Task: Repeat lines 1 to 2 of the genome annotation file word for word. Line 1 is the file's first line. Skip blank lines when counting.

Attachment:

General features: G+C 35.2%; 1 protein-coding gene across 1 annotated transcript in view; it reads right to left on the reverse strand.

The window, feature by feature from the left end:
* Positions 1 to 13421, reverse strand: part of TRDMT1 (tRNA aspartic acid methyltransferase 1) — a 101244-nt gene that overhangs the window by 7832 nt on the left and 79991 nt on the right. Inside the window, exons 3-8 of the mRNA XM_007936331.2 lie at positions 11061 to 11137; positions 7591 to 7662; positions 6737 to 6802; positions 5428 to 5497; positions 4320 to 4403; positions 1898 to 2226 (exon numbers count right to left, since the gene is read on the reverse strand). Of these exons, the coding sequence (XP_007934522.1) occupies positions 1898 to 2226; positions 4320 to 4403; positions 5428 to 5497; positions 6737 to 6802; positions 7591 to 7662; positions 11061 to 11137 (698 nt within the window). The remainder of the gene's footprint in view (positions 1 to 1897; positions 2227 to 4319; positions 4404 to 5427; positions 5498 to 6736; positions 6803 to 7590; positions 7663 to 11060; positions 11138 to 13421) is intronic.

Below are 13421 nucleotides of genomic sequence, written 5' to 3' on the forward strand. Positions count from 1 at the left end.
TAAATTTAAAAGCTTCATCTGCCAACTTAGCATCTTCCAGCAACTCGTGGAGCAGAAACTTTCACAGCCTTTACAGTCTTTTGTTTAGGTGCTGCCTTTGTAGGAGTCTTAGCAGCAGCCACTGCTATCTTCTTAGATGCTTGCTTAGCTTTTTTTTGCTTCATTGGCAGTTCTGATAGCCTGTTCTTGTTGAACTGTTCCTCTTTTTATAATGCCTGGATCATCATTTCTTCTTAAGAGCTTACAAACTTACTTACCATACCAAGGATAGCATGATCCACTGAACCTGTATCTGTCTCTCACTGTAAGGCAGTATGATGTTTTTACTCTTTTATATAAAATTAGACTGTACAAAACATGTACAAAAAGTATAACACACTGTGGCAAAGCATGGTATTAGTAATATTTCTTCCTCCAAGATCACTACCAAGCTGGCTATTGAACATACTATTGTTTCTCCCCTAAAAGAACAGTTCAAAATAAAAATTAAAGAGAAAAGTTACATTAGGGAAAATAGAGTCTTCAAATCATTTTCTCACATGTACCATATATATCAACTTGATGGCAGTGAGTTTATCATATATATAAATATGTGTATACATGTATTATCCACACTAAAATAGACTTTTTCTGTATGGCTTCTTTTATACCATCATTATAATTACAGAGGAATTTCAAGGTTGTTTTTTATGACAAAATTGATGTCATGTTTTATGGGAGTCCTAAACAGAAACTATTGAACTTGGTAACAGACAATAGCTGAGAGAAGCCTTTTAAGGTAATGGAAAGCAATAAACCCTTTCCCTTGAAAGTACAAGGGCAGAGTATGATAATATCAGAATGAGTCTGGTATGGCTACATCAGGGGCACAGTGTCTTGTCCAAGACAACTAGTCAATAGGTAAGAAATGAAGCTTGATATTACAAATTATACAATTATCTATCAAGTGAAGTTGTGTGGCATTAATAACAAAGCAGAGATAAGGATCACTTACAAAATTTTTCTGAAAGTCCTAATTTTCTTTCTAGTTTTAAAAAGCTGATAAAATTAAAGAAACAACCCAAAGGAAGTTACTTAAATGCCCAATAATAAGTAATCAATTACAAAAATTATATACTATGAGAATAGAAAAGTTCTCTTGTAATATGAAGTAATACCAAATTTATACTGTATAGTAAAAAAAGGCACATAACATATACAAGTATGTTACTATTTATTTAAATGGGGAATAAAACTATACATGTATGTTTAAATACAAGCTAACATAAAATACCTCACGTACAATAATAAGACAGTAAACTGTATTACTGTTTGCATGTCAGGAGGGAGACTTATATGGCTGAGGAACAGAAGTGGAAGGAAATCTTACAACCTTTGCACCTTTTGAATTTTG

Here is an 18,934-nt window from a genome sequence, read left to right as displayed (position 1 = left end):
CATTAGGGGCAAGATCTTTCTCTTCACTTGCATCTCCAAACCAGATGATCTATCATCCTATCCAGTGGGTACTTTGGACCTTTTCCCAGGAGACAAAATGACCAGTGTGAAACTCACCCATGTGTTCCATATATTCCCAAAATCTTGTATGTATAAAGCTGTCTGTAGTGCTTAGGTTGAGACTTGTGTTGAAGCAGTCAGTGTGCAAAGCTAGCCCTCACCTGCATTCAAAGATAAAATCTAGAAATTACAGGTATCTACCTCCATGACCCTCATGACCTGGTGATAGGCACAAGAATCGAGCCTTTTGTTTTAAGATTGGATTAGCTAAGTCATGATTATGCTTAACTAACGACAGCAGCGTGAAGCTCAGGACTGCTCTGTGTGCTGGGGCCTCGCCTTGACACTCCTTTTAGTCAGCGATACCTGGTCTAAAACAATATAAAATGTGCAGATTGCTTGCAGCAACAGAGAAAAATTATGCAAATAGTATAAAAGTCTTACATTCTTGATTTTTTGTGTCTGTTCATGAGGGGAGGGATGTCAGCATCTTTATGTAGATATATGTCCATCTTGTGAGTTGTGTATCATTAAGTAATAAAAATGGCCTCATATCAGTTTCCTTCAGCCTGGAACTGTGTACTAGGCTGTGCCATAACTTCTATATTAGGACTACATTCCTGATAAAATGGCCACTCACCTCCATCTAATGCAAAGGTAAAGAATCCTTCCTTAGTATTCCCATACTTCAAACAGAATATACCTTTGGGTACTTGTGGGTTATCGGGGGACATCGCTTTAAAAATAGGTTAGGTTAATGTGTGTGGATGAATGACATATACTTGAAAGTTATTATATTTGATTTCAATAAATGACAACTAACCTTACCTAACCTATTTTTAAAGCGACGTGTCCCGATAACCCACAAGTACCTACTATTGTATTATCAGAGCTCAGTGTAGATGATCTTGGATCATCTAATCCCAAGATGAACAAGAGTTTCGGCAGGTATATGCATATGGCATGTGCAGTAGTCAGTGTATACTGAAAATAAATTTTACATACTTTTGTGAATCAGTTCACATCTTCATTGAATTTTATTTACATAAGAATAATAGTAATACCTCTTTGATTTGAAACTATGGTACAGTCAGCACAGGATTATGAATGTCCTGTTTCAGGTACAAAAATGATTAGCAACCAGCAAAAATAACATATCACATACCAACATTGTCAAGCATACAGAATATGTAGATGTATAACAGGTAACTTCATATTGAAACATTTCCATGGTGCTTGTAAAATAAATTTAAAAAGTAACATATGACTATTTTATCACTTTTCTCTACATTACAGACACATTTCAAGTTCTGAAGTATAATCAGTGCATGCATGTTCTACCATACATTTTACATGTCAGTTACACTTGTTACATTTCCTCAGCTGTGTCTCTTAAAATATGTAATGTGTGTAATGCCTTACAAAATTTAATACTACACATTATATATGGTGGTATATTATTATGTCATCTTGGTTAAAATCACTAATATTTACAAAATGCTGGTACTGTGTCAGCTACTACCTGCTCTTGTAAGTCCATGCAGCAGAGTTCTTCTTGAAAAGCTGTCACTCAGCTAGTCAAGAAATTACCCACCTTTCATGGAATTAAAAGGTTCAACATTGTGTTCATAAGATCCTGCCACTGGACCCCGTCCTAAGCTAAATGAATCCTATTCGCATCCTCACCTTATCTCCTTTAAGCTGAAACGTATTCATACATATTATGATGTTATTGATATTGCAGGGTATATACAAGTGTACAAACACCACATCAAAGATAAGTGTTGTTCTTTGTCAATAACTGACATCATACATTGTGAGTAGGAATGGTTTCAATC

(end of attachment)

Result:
General features: G+C 35.2%; 1 protein-coding gene across 1 annotated transcript in view; it reads right to left on the reverse strand.

The window, feature by feature from the left end: